Preserving fruits the sugar-free way

Two sugar-free recipes for preserving fruit.

The first, for green plums or apples, uses a layer of melted suet to seal the fruits from the air – a method commonly known as potting. We like the idea of boiling the fruits with kale leaf to them a lasting, vibrant green colour:

A method for potted plums or apples from the 18th century compilers of our The Cookbook of Unknown Ladies

A method for potted plums or apples from the 18th century compilers of our The Cookbook of Unknown Ladies

To Preserve Green Plumbs or Apples

Take the plumbs and pare them very thin and as you pare them, throw them into cold water, parings and all. Then put them in to scald and green them with a cale leaf. When they are green, take them of and let them coole, Then take the ordinary plumbs or apples and boyle them to mash and when they are all cold, take an earthern croc well scalded, and lay a layer of pulp and a layer plumbs till your pot is full. Then take rendred seuit and power on them so the will keep all the year.

Regency cookery writer Dr William Kitchiner has another method up his sleeve – in this case gently heating fruit in wide-mouthed bottles, and then sealing them with corks to create an effective vacuum:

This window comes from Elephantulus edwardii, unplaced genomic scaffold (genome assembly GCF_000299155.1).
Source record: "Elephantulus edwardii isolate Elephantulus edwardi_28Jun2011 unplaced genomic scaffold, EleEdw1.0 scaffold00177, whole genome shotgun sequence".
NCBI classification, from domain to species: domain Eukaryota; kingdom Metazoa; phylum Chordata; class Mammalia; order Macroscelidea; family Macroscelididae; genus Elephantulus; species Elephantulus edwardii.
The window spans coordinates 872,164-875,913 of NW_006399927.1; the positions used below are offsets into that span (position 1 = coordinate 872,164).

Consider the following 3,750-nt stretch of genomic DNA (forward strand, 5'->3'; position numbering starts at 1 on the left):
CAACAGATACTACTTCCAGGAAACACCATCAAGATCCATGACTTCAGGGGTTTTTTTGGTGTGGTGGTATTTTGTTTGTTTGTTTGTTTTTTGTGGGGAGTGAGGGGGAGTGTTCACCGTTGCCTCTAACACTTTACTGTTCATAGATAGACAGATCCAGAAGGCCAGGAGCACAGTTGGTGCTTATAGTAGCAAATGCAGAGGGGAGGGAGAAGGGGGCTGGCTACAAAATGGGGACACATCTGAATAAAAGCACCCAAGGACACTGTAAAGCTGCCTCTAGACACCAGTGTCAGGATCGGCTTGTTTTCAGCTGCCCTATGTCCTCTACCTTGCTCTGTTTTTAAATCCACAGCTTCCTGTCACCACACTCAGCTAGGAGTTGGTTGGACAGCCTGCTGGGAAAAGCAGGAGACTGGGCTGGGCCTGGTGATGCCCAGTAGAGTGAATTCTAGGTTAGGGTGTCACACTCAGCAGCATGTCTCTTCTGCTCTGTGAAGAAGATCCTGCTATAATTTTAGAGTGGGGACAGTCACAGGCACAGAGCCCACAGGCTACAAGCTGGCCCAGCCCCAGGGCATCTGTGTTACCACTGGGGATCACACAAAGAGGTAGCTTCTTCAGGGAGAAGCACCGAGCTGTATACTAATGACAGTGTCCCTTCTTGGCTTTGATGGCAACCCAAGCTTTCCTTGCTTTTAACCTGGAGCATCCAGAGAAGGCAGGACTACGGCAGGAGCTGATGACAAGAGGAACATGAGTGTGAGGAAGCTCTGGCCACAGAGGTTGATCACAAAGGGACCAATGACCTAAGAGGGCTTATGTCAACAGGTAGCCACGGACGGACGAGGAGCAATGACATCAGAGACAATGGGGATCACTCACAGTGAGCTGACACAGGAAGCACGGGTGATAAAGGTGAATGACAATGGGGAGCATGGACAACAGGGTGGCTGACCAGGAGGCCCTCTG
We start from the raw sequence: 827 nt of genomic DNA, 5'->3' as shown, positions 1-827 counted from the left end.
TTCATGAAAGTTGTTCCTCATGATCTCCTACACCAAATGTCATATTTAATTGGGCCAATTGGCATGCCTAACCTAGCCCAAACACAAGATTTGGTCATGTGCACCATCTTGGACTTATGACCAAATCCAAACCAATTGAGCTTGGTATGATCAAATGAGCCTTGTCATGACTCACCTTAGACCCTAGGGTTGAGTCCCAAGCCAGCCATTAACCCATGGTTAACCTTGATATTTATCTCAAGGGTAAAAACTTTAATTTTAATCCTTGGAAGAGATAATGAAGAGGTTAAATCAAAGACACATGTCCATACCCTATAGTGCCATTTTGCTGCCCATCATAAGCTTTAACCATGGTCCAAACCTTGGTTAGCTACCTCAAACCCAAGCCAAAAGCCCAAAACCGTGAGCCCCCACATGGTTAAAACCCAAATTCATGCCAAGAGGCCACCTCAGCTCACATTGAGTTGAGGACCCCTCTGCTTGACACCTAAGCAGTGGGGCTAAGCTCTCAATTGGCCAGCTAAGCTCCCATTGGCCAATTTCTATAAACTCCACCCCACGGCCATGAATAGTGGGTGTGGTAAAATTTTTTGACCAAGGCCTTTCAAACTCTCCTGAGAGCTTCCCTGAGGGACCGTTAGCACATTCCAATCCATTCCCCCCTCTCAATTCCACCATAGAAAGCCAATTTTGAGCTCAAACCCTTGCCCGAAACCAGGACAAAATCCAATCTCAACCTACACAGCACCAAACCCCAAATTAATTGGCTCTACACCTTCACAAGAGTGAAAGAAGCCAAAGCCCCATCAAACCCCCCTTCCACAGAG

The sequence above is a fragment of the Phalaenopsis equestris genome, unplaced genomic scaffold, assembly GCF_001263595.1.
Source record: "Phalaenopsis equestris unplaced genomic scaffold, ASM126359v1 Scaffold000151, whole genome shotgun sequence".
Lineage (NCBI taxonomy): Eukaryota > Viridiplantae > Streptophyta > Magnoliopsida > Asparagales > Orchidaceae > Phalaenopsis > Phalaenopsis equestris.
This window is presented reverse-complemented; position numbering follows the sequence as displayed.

Dr Kitchiner’s instructions for bottling fruit, as transcribed in The Cookbook of Unknown Ladies

Dr Kitchiner’s instructions for bottling fruit, as transcribed in The Cookbook of Unknown Ladies

Preserved Fruit Without Sugar

Take damsons &c when not too ripe, pick off the stalks and put them into wide mouthed bottles (put in only those that are whole). Shake them well down. Stop the bottles with new soft corks, not too tight. Set them in a very slow oven (nearly cold) four or five hours. When they begin to shrink in the bottles, it is a sure sign that the fruit is thoroughly warm. Take them out and, before they are cold, drive in the corks quite tight. Set them in a bottle rack or basket with the mouth down.

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